CLEVELAND — The past year proved to be a make-or-break situation for a lot of businesses and personal goals. People lost jobs and were isolated while some used their pandemic lockdown to make sourdough bread. Others, like Jamie Van Doren, took this as an opportunity to make a life dream come true.
“Storytelling has always been a big part of my life,” Van Doren says.
And he has quite the story to tell.
“I grew up extremely poor. My mom is intellectually disabled and my stepfather was a drug dealer. And I always had to envision a better future for myself.”
He grew up in Topanga Canyon, California, where the extremely poor was sandwiched between the mansions of Malibu and Hollywood.
“Things got really bad in California. I spent about a year homeless when I was 13. My mom and my stepfather were living out of their car and my mom called me crying, saying that my stepfather had hit her and pushed her out of the car and driven off. So I tracked down my grandfather in Michigan and made a collect call and I was like, ‘Hey, you know, we haven't talked in a long time. This is your grandson, but we need to come to Michigan.’ So they pulled together the money brought us back to Michigan.”
Van Doren escaped the situation in California, but wealth and opportunity were still an issue. So he found another escape as a teen: Gaming. First with an old-school Atari, then with tabletop gaming.
“All of a sudden it gave me a way to connect with people that had nothing to do with my background, nothing to do with how much money my family made, how dirty I was, you know, how dirty my clothes were, anything like that. It was literally about co-creating stories with other people. It was about sharing adventures around the table.”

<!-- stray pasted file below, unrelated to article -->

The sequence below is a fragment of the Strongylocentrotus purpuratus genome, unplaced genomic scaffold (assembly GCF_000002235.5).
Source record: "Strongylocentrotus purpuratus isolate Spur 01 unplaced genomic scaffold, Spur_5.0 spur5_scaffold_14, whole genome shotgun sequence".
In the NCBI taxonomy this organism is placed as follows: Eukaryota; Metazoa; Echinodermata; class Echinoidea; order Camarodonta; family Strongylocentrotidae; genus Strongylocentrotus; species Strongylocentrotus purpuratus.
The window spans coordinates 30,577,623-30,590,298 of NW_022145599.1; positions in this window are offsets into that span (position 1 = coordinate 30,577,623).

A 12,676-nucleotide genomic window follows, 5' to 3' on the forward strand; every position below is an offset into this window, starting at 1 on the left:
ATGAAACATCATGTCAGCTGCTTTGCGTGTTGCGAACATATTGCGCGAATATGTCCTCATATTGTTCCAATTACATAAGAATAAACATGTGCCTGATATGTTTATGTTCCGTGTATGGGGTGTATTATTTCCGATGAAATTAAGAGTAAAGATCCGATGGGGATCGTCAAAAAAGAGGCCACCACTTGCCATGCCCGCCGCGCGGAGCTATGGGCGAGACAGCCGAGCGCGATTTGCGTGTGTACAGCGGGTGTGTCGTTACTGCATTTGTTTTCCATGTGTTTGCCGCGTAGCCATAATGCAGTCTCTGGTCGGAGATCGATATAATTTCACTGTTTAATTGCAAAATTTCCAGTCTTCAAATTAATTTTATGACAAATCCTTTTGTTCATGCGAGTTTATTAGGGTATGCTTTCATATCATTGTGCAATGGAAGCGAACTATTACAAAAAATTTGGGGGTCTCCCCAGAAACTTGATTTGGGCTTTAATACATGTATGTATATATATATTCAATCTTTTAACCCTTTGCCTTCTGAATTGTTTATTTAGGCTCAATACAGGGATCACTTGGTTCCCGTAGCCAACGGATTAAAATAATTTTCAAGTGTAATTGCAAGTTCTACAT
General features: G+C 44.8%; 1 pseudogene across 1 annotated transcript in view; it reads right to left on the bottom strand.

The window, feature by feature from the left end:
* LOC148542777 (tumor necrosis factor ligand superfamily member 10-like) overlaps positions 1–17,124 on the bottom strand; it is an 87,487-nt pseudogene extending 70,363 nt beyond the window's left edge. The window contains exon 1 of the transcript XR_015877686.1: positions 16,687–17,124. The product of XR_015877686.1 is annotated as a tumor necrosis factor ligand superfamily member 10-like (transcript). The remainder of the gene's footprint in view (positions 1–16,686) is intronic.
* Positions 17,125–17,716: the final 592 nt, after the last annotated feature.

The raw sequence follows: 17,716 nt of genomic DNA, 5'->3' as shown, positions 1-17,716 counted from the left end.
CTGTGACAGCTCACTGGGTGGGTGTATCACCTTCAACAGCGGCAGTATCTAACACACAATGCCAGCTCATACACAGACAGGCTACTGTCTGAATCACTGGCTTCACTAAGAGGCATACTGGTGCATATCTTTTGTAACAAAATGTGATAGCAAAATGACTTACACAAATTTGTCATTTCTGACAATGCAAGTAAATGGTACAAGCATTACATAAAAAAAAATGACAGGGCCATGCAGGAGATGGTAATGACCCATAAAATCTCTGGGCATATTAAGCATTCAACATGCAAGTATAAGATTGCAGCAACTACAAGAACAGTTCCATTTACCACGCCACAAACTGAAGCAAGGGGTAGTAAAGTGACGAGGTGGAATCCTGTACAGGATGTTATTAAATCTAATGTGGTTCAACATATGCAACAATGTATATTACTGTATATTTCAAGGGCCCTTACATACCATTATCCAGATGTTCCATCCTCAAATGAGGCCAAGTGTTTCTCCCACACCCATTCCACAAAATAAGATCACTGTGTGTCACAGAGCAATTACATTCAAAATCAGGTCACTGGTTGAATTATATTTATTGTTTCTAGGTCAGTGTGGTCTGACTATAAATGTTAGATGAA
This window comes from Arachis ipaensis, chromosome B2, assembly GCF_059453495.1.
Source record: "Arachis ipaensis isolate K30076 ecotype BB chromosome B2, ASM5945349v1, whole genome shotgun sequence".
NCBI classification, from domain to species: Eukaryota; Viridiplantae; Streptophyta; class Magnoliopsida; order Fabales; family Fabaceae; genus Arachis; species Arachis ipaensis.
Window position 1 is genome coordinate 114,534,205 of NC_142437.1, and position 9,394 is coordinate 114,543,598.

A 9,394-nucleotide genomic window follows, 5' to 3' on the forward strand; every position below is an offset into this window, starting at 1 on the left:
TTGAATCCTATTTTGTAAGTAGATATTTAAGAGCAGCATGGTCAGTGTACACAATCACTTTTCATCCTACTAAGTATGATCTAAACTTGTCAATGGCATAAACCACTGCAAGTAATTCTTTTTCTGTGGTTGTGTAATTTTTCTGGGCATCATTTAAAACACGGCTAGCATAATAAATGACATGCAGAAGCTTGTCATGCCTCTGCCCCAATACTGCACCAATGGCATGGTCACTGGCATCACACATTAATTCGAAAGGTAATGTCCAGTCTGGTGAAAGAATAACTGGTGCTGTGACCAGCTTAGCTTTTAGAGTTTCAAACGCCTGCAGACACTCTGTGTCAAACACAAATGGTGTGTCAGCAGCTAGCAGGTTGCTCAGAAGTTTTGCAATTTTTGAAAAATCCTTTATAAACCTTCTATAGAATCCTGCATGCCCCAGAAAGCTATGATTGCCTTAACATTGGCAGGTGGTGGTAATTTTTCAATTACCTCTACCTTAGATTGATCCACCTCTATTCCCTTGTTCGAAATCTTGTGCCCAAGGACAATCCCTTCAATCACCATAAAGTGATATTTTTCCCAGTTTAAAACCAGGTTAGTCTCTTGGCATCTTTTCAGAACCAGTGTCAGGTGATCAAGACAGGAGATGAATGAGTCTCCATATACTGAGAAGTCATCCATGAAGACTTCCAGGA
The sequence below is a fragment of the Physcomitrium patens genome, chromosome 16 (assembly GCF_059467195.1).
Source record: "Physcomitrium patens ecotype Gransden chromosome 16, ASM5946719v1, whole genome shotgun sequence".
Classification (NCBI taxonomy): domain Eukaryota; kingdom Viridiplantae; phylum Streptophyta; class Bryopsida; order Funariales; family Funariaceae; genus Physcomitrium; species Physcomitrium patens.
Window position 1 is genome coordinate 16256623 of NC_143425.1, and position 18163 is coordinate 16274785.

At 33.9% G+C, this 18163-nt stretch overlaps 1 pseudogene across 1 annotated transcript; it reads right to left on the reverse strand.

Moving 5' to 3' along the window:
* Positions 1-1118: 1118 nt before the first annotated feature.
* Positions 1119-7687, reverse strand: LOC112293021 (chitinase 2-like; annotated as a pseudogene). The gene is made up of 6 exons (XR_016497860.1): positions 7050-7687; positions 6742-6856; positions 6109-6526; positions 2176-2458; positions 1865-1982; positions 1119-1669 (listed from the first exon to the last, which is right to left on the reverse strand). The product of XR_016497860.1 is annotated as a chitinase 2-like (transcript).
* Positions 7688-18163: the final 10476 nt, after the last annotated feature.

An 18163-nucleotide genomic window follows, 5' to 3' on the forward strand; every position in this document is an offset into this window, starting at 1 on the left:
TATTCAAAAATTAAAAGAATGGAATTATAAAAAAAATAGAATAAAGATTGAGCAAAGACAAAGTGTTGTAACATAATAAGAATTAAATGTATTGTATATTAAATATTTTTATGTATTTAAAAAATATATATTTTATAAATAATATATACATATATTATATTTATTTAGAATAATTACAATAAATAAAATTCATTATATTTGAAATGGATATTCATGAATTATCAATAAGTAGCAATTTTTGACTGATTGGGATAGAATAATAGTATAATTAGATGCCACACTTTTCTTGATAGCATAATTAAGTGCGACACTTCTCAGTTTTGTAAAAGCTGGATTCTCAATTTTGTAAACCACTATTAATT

Even though he worked hard to get to Ashland University, his financial situation caused him to drop out. He waited tables in Cleveland, worked in executive staffing and eventually got into and graduated from Case Western Reserve University in 2013.
But in 2020, Van Doren was out of a job after years in marketing. You can probably guess, not even a pandemic can hold him back.
“Had it not been for the pandemic, I probably would have just found another marketing position with a company but all those positions disappeared. Things dried up. People just weren't hiring. So, I talked with some friends and got this idea of ‘NeverEnding’ as a whole storytelling platform."
Van Doren and friends created an app called "NeverEnding," which is a platform where users can create their own characters, storylines and animated scenes. In just minutes, users can create a short video with characters who have different body types and culturally diverse features.
“In May we are coming out with a big 2.0 release, and that includes prosthetics and amputations so that people with disabilities can feel seen and represented in their stories. And that's critical, because how we see ourselves online or in the media we consume impacts how we see ourselves in the world and even how we interact in the world.”
NeverEnding now has 14 employees and has nearly 3,000 users. The app is available in the app store, and Van Doren says he's gotten amazing support from Jumpstart Cleveland, but something as simple as downloading the app will help their company grow.